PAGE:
With almost a third of arable land classified as degraded, what can we do to reverse the rapid pace of degradation and can we do it in a way that benefits us?
Weeds are the bane of life for gardeners, farmers and conservationists, but they may have some previously unrecognised benefits in highly degraded landscapes.
Feral honey bees – European bees which have escaped from hives into the wild – are surprisingly useful in Australia. They pollinate over 70% of crops that require pollination, like apples, pears, lucerne, melons, berries, canola. But with Varroa mite, a blood-sucking pest of bees, decimating the feral honey bee population globally, and set to invade Australia in the near future, what can be done to maintain pollination services?
Biosprospecting is the process of discovering and commercialising new products derived from nature. The process of discovery often uses indigenous or traditional knowledge, but has, more often than not, been more of a scatter gun approach to surveying and testing the bioactivity of a range of products from all plants and animals in a region.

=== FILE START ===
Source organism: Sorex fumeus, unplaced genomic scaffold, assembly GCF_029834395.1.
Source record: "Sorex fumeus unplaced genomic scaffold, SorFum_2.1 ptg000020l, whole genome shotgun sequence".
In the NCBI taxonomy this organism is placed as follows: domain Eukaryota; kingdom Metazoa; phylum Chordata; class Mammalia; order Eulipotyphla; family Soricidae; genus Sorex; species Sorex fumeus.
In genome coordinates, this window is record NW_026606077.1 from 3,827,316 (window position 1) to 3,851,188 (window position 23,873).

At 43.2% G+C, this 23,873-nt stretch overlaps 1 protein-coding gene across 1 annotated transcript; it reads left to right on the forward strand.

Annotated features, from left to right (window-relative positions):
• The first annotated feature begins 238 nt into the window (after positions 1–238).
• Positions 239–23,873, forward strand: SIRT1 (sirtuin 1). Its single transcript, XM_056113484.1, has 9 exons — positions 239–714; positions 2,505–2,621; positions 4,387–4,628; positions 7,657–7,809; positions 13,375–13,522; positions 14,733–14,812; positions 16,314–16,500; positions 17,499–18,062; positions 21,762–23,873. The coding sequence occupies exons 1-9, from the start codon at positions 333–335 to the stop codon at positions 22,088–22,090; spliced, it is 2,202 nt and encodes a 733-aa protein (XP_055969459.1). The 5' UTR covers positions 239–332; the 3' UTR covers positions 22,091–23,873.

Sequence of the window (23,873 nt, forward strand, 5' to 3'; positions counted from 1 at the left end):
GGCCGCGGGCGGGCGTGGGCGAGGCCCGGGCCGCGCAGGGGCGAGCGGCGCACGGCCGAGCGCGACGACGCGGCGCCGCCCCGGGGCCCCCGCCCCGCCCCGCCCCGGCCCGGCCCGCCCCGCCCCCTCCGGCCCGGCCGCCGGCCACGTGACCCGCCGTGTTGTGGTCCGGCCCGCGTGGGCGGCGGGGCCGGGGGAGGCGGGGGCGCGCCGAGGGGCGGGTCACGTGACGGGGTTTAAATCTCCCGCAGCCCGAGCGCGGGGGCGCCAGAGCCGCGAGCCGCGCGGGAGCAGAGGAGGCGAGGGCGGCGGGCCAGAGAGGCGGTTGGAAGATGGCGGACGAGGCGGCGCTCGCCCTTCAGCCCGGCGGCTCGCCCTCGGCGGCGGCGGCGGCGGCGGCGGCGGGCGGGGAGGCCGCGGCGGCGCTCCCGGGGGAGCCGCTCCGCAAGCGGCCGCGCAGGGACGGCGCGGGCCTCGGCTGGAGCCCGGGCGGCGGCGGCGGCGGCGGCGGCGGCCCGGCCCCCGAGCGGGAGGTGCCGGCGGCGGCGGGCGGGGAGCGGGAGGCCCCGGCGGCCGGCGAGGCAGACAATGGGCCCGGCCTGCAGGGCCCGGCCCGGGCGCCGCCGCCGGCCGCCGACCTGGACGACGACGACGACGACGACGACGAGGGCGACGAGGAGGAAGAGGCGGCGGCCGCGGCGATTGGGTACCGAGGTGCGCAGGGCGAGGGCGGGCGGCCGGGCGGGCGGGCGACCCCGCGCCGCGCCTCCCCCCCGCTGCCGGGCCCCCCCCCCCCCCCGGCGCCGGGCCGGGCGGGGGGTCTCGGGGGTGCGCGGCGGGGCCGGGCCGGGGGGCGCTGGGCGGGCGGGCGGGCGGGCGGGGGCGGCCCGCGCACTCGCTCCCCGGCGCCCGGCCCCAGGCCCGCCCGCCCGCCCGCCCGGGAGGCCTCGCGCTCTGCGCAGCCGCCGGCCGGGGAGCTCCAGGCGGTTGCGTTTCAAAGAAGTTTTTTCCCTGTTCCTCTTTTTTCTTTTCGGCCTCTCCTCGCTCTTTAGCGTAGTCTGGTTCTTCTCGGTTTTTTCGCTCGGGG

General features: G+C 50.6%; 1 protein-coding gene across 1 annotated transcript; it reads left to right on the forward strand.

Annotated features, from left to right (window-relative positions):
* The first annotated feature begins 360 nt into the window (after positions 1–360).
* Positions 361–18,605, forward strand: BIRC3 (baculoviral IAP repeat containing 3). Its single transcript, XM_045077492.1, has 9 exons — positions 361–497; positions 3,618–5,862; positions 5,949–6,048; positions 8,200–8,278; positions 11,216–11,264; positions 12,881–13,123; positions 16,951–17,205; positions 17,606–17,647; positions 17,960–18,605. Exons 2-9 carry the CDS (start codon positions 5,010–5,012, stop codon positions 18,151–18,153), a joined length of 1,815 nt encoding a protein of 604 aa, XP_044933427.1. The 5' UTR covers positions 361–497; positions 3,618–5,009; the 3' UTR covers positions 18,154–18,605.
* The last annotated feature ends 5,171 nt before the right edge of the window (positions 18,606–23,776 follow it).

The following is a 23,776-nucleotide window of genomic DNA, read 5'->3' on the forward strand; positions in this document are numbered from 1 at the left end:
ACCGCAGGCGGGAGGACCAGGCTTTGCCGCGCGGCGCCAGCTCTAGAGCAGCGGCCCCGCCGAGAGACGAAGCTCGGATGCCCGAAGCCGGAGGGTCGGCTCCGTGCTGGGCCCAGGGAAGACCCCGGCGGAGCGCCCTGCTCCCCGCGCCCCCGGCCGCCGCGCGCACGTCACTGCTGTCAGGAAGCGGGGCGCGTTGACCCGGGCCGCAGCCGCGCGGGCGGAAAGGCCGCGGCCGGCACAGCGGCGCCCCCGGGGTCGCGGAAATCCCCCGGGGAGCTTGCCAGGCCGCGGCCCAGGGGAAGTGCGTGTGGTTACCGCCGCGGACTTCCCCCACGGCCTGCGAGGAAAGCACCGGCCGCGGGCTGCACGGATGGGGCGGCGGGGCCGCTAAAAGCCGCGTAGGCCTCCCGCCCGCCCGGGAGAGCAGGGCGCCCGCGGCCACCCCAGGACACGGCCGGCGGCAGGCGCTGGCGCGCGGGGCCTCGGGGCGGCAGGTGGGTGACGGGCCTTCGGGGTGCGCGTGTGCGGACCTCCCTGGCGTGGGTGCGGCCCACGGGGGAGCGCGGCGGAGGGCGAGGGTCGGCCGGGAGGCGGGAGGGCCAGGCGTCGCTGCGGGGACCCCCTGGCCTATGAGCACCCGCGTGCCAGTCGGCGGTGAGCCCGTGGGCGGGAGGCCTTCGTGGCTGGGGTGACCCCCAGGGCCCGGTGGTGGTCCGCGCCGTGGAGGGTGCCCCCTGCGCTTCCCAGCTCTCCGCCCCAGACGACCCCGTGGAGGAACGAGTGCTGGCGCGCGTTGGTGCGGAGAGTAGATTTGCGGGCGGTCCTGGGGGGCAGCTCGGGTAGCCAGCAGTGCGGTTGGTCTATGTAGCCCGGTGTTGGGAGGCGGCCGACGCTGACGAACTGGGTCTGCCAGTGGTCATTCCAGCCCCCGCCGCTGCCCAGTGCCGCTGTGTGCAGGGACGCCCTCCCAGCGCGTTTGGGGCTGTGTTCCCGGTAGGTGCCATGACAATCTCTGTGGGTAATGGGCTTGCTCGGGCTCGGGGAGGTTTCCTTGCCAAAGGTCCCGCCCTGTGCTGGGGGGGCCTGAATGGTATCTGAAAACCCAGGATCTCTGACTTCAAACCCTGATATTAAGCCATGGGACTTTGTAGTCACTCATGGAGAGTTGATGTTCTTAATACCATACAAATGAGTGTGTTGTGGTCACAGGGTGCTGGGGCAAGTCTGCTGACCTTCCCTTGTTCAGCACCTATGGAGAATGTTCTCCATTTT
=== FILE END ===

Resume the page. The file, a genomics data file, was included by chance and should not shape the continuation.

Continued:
Rewilding is the concept of reintroducing native animals and plants to an area where they have declined or gone extinct.
I don’t know about you, but I’ve eaten some pretty strange things in my time:
- Australian animals and ferals – camel, crocodile, kangaroo – but then who hasn’t
- Big game in East Africa – giraffe, zebra, gazelle, eland
- Guinea Pigs in South America
- The eggs of the horseshoe crab in Thailand
- A range of fungus, lichen, moss, ferns and conifers in China
- And even part of a human placenta – although I didn’t realise it at the time – during a tribal ritual in Tanzania
Leaf size and shape is incredibly important to plants, as it helps them cope with the environments in which they live. We’ve long known that plants in the tropics have larger leaves than those in cooler climes (see image above of one of the world’s biggest leaves from tropical Borneo – the Giant elephant ear plant), but the reason for this has been hotly debated. We now think we know why…